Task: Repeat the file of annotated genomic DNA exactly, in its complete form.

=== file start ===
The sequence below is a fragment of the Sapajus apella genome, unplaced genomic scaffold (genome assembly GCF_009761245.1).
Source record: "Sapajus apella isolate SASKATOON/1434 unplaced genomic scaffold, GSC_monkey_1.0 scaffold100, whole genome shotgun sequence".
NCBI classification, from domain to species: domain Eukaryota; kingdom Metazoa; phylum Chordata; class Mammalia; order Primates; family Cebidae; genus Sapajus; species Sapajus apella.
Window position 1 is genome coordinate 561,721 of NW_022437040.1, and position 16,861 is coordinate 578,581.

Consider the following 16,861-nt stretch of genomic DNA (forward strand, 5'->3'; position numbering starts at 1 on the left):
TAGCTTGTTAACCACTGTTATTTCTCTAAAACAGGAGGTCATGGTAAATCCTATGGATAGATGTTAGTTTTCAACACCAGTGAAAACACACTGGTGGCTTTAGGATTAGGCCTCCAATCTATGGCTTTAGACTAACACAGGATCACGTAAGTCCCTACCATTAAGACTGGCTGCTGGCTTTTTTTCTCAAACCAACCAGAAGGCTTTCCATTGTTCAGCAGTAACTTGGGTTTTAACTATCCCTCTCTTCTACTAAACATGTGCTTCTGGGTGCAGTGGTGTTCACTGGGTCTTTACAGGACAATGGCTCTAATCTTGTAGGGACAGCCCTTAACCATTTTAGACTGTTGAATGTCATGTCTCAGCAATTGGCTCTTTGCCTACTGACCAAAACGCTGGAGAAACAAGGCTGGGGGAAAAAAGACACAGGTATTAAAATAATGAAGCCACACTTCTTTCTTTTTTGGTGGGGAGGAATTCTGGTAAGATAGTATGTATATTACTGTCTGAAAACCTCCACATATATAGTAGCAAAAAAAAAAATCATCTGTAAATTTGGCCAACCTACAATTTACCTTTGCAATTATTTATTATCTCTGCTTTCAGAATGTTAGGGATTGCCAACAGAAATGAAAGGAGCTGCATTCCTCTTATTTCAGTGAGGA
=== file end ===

The sequence below is a fragment of the Sapajus apella genome, unplaced genomic scaffold (genome assembly GCF_009761245.1).
Source record: "Sapajus apella isolate SASKATOON/1434 unplaced genomic scaffold, GSC_monkey_1.0 scaffold100, whole genome shotgun sequence".
NCBI classification, from domain to species: domain Eukaryota; kingdom Metazoa; phylum Chordata; class Mammalia; order Primates; family Cebidae; genus Sapajus; species Sapajus apella.
Window position 1 is genome coordinate 561,721 of NW_022437040.1, and position 16,861 is coordinate 578,581.

Consider the following 16,861-nt stretch of genomic DNA (forward strand, 5'->3'; position numbering starts at 1 on the left):
TAGCTTGTTAACCACTGTTATTTCTCTAAAACAGGAGGTCATGGTAAATCCTATGGATAGATGTTAGTTTTCAACACCAGTGAAAACACACTGGTGGCTTTAGGATTAGGCCTCCAATCTATGGCTTTAGACTAACACAGGATCACGTAAGTCCCTACCATTAAGACTGGCTGCTGGCTTTTTTTCTCAAACCAACCAGAAGGCTTTCCATTGTTCAGCAGTAACTTGGGTTTTAACTATCCCTCTCTTCTACTAAACATGTGCTTCTGGGTGCAGTGGTGTTCACTGGGTCTTTACAGGACAATGGCTCTAATCTTGTAGGGACAGCCCTTAACCATTTTAGACTGTTGAATGTCATGTCTCAGCAATTGGCTCTTTGCCTACTGACCAAAACGCTGGAGAAACAAGGCTGGGGGAAAAAAGACACAGGTATTAAAATAATGAAGCCACACTTCTTTCTTTTTTGGTGGGGAGGAATTCTGGTAAGATAGTATGTATATTACTGTCTGAAAACCTCCACATATATAGTAGCAAAAAAAAAAATCATCTGTAAATTTGGCCAACCTACAATTTACCTTTGCAATTATTTATTATCTCTGCTTTCAGAATGTTAGGGATTGCCAACAGAAATGAAAGGAGCTGCATTCCTCTTATTTCAGTGAGGA